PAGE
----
ANALYSIS: What it’s like living in Spain as fears of a second wave become real

If you have ever watched Back to the Future, you may have an idea of how things feel in Spain right now as fears of a second wave and another lockdown grow, writes Graham Keeley in Barcelona.

ANALYSIS: What it's like living in Spain as fears of a second wave become real
People queue to be tested at a temporary testing centre for the novel coronavirus in the Spanish Basque city of Gernika. AFP

There is a sense that Spain is going back in time.

When the country emerged from lockdown in June, it appeared that many had the sensation that Covid-19 was over.

Restaurants were full, bars were open, people did not wear masks much and the good times were back again.

Of course, back then you still read about new Covid-19 cases and the occasional death but it appeared that many people thought: that would not happen to me.

Well, now it might.

Just as it was at the height of the pandemic, the daily news is filled once again with the number of  new cases, which are now averaging 3,000 per day.

Compare that with June, when the average daily number of coronavirus cases was 132.

The death toll is also rising per day. As I write it has been over 100 for three days this week. But it is nothing like the dreadful days of March or April.

Masks are part of daily life, like leaving the house with your keys and wallet.

You think twice about going to a restaurant, staying at a hotel, travelling on public transport. Does it look safe? Do I really need to go there?

A friend who is returning to Madrid after months away is making the journey home with some trepidation as the capital now has one of the highest rates of infection.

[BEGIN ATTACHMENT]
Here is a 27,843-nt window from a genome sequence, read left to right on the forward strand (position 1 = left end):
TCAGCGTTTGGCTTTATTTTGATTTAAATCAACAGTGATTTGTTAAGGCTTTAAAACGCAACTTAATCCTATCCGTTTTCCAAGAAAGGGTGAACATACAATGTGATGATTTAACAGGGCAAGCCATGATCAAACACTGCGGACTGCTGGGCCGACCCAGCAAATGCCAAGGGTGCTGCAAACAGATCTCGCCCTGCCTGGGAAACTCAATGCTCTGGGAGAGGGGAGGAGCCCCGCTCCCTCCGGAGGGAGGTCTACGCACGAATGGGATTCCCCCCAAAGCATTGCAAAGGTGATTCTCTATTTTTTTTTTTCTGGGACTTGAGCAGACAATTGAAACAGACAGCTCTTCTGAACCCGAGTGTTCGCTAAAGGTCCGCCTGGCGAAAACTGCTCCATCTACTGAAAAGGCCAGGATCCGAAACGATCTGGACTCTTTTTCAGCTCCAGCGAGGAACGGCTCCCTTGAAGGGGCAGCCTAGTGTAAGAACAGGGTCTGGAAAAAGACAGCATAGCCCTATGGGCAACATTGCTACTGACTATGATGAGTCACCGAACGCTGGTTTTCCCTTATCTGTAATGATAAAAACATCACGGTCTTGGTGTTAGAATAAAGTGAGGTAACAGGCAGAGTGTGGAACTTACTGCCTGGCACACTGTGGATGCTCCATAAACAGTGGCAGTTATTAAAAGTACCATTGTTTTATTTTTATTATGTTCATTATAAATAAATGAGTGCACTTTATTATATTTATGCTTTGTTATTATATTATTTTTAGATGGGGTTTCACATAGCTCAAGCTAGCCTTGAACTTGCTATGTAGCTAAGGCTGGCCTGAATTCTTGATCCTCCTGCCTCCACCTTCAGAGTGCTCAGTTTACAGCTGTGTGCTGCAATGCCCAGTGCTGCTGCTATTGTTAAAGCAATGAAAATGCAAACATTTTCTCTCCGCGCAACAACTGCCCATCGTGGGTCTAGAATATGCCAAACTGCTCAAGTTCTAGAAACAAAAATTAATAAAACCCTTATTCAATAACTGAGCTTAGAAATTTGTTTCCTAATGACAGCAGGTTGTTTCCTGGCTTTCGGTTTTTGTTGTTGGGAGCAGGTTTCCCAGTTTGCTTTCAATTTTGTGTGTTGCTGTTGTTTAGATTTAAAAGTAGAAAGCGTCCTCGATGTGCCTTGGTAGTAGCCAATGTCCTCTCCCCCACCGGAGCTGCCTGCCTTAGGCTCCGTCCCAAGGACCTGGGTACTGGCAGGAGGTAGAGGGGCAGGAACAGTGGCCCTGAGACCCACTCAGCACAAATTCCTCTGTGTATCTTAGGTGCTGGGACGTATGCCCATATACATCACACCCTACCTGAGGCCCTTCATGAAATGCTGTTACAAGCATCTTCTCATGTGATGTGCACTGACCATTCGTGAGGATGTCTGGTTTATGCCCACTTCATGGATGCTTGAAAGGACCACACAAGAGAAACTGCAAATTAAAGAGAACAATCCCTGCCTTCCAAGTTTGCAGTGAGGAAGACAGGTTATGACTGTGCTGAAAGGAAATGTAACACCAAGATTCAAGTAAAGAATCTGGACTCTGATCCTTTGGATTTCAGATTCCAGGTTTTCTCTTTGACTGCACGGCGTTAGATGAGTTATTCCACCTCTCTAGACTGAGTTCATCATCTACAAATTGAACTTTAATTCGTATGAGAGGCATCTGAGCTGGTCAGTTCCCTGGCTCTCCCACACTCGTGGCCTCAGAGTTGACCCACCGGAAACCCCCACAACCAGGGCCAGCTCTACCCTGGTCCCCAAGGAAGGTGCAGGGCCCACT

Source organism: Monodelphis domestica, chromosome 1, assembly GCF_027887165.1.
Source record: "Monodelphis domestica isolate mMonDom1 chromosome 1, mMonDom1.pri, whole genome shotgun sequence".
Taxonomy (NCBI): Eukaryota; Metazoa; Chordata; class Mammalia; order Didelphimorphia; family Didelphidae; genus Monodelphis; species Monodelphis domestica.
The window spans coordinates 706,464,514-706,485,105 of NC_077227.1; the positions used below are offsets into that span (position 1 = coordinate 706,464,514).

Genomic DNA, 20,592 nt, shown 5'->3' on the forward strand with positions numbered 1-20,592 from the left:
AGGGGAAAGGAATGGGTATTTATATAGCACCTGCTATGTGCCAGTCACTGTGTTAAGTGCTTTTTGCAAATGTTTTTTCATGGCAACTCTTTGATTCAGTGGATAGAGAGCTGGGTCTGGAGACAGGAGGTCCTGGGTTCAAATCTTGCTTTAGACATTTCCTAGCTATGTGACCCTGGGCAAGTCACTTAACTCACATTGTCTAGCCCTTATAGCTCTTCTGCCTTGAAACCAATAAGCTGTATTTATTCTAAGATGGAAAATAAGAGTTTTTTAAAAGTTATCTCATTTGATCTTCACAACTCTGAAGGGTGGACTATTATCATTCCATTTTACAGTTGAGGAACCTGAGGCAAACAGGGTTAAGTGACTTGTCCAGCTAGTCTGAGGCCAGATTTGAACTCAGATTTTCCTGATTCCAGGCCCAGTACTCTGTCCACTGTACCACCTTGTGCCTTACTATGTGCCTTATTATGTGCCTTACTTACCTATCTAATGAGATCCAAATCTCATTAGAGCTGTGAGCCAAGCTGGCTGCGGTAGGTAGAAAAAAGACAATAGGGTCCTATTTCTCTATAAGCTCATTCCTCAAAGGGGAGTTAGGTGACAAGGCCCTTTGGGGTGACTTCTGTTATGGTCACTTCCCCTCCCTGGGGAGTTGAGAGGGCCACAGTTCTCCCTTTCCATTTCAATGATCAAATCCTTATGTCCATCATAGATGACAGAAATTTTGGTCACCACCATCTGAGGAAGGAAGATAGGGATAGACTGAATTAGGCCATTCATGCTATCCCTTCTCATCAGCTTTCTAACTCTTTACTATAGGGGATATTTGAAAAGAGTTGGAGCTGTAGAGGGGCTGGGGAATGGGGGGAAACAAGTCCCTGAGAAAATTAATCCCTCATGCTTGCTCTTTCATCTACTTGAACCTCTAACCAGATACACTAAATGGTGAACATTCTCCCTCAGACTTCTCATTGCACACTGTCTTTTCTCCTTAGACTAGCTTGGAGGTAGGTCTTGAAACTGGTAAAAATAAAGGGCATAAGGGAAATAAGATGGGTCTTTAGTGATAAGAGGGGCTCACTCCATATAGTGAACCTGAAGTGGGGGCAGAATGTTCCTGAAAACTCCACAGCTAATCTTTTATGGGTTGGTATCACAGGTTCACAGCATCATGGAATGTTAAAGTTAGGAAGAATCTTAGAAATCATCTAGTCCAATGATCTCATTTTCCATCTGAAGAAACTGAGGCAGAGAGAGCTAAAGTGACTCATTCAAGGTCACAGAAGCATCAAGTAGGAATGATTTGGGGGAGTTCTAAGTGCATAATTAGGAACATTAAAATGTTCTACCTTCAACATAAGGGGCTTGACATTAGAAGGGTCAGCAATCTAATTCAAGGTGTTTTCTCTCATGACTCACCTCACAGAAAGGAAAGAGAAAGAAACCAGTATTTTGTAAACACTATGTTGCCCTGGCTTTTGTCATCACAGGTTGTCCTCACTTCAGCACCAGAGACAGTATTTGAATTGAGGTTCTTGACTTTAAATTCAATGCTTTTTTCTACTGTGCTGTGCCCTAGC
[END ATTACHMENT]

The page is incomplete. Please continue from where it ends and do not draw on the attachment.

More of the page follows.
The language of the government reminds me of the financial crash of 2008.

Then, the Socialist government of Jose Luis Rodriguez Zapatero banned ministers using the word 'crisis' – even though everyone knew Spain was heading for economic ruin.

Now another Socialist government, this time led by Pedro Sanchez, seems to want to avoid the words 'second wave'.

Officials like Fernando Simón, the country's health emergency chief, have come very close to saying the words but then he is not a politician.

Semantics aside, life is about to change for millions in a practical way next week when the schools start to go back.

Harvard University said schools should not return until the infection rate was about 20 cases per 100,000 inhabitants. The current rate in Spain is an eye-popping 191 per 100,000.

Anyway, the government seems intent on getting the eight million pupils back into the classrooms so their parents can work and save the economy.

What does this mean?

Amid a rather confused message about how school life will be- with different versions according to which of the 17 regions you live in – it seems some things are beginning to emerge from the ether.

From the age of six, pupils will be asked to sit and learn about geography or science wearing a mask all day.

That is uncomfortable enough normally but in September, when temperatures are around 25C, it is not going to be fun. Imagine how classrooms full of children wearing masks will react? Good luck to the teachers.

Photo: AFP


Pupils will be split up into different classrooms. Perhaps some will be sitting at desks in the playground?

Mass testing of pupils is on the cards, another addition to the rather strange schooling our children are going to go through.

What effect  all this is having on their education and their mental welfare will probably only be known later. Missing so much school cannot be a good thing.

As a parent, you wonder quietly to yourself what if  one pupil at a school is diagnosed with Covid-19? Will the school close?

As infection rates rise, some parents have considered withholding their children from school.

A friend of mine says amid the confusion around regulations and the soaring coronavirus cases, she is going to keep her two daughters away from school for a few weeks. I suspect she is not alone.